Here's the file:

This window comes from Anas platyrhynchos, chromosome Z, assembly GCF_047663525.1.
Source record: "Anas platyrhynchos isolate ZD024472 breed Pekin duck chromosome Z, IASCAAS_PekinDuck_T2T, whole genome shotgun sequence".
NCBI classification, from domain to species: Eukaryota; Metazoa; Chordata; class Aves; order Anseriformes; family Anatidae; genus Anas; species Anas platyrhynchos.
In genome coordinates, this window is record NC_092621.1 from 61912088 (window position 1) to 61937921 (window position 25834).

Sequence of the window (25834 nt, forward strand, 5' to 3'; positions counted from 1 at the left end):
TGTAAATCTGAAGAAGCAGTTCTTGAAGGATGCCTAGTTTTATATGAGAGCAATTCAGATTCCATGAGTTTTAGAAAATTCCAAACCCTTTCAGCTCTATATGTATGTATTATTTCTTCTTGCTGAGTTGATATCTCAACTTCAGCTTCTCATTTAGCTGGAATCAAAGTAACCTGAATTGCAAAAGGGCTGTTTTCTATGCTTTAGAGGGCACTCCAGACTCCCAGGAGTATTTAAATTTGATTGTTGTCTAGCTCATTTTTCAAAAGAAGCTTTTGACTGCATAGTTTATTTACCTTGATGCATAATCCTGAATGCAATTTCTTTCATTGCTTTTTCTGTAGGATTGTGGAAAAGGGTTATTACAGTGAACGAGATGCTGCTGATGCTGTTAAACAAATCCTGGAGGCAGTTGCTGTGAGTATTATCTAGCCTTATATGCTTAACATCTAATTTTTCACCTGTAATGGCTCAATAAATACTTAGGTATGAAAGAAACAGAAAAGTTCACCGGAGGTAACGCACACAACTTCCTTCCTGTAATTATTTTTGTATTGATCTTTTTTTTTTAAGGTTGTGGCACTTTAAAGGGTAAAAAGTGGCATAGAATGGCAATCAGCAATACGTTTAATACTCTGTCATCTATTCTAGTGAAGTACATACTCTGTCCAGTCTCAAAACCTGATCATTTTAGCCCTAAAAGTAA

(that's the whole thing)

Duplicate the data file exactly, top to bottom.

This window comes from Anas platyrhynchos, chromosome Z, assembly GCF_047663525.1.
Source record: "Anas platyrhynchos isolate ZD024472 breed Pekin duck chromosome Z, IASCAAS_PekinDuck_T2T, whole genome shotgun sequence".
NCBI classification, from domain to species: Eukaryota; Metazoa; Chordata; class Aves; order Anseriformes; family Anatidae; genus Anas; species Anas platyrhynchos.
In genome coordinates, this window is record NC_092621.1 from 61912088 (window position 1) to 61937921 (window position 25834).

Sequence of the window (25834 nt, forward strand, 5' to 3'; positions counted from 1 at the left end):
TGTAAATCTGAAGAAGCAGTTCTTGAAGGATGCCTAGTTTTATATGAGAGCAATTCAGATTCCATGAGTTTTAGAAAATTCCAAACCCTTTCAGCTCTATATGTATGTATTATTTCTTCTTGCTGAGTTGATATCTCAACTTCAGCTTCTCATTTAGCTGGAATCAAAGTAACCTGAATTGCAAAAGGGCTGTTTTCTATGCTTTAGAGGGCACTCCAGACTCCCAGGAGTATTTAAATTTGATTGTTGTCTAGCTCATTTTTCAAAAGAAGCTTTTGACTGCATAGTTTATTTACCTTGATGCATAATCCTGAATGCAATTTCTTTCATTGCTTTTTCTGTAGGATTGTGGAAAAGGGTTATTACAGTGAACGAGATGCTGCTGATGCTGTTAAACAAATCCTGGAGGCAGTTGCTGTGAGTATTATCTAGCCTTATATGCTTAACATCTAATTTTTCACCTGTAATGGCTCAATAAATACTTAGGTATGAAAGAAACAGAAAAGTTCACCGGAGGTAACGCACACAACTTCCTTCCTGTAATTATTTTTGTATTGATCTTTTTTTTTTAAGGTTGTGGCACTTTAAAGGGTAAAAAGTGGCATAGAATGGCAATCAGCAATACGTTTAATACTCTGTCATCTATTCTAGTGAAGTACATACTCTGTCCAGTCTCAAAACCTGATCATTTTAGCCCTAAAAGTAA